Susilo Bambang Yudhoyono, Indonesian president, has instructed the military chief to ensure swift justice after the video posted online appeared to show soldiers torturing unarmed Papuan men in the country’s highly militarised easternmost province.
Mr Yudhoyono commented on the sensitive subject as his office prepared for a spate of visits by high-profile foreign dignitaries, beginning with Julia Gillard, Australian prime minister, on Tuesday and Barack Obama, US president, next week.
The video, posted online by the Asian Human Rights Commission last month, shows men in Indonesian military-issue clothing burning the genitals of prisoners, threatening them with knives and placing plastic bags over their heads in an apparent attempt to extract information.
The gruesome footage was allegedly recorded in the Puncak Jaya area of Papua, in October. Some of the prisoners were almost naked as they were beaten on the ground. Their fate is unknown, the commission said.
Mr Yudhoyono responded on Monday to outrage expressed by human rights organisations, possibly seeking to head off uneasy questions during the Gillard and Obama visits.
Newspaper editorials have called for diplomatic pressure on Jakarta but Mr Yudhoyono said there “is no need to press Indonesia”.
“Indonesia has conducted the investigation and is ready for trial or whatever it takes to uphold justice and discipline.”
The case is ready to be weighed by a military tribunal, which will consider criminal charges and disciplinary action, Mr Yudhoyono said. Officials declined to say if suspects were in custody.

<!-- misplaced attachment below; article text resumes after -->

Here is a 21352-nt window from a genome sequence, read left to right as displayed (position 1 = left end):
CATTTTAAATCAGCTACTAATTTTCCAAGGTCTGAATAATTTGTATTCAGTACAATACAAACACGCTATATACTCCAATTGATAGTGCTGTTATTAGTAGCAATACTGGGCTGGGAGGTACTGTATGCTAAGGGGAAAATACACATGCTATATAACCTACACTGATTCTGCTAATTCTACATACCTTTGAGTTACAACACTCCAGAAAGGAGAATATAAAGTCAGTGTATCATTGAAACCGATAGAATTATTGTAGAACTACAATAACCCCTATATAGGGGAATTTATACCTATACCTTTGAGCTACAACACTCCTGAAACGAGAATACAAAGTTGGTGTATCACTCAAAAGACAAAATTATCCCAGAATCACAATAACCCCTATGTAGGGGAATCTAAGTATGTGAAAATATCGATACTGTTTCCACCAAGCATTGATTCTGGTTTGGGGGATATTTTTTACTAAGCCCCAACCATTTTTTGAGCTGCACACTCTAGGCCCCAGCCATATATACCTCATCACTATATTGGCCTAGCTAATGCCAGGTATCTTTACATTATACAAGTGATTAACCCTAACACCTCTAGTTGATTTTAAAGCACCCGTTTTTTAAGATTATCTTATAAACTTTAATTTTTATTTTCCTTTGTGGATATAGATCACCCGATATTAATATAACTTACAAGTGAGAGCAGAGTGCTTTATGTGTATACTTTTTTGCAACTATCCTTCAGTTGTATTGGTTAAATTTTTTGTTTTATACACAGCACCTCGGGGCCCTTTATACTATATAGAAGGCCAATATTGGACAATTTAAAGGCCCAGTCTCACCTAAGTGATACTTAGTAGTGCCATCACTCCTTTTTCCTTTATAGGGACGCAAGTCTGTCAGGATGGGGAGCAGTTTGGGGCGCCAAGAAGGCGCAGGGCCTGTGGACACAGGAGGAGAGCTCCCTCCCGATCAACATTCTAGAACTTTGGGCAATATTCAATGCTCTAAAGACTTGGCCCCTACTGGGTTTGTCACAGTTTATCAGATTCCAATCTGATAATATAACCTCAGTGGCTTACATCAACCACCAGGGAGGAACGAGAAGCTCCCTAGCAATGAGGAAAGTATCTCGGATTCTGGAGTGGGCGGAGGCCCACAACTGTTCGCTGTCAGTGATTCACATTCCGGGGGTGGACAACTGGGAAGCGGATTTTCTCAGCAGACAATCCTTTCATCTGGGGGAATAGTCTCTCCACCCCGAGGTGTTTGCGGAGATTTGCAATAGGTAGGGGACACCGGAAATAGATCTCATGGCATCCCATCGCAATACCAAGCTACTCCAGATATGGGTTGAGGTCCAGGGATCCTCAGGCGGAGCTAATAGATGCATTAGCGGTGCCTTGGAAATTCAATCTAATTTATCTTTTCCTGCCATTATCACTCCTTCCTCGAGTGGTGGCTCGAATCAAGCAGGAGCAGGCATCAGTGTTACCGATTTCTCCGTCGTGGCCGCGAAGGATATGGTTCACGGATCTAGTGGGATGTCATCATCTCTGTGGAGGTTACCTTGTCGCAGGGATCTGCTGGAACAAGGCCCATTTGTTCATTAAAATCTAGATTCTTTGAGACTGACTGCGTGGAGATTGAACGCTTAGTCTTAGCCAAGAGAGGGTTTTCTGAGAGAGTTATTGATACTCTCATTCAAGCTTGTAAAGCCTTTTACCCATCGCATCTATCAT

“The incident was certainly not our policy, not state policy, not government policy, and things like that have happened in many countries . . . including in Afghanistan and Iraq,” the president said in the televised comments.
Indonesia had a poor human rights record during the brutal, 32-year dictatorship of the late dictator Suharto, when hundreds of thousands of political opponents were executed, imprisoned and abducted.
But Indonesia has flourished as a democracy since Suharto’s removal by a popular uprising in 1998. Military reforms prompted the US to end a ban on military assistance.
Indonesia’s separatist wars in the autonomous region of Aceh and independent East Timor, which together left more than 200,000 dead, are fading into history.
Yet Indonesia’s leaders remain extremely sensitive about Papua, where a tiny insurrection has been waged since the region was handed to Indonesia in 1969 under a UN-sponsored process rejected as illegitimate by many Papuans.
It is illegal to fly separatist flags and suspected insurgents, who attack remote military outposts with stolen guns or bows and arrows, kill several soldiers a year and are themselves often shot dead. Foreign aid workers and journalists are rarely granted permission to work in Papua.
Suspected separatists are routinely tortured, Human Rights Watch and Amnesty International have said. Similar circumstances are reported in the central Indonesian Maluku islands, where members of another small, independence-seeking group are serving long jail terms for flying their banned flag in front of Mr Yudhoyono.
“The reality that is often not understood by the world, is there are separatist movements in Papua . . . so it is legitimate for Indonesia to deploy our soldiers to guard sovereignty,” he said.
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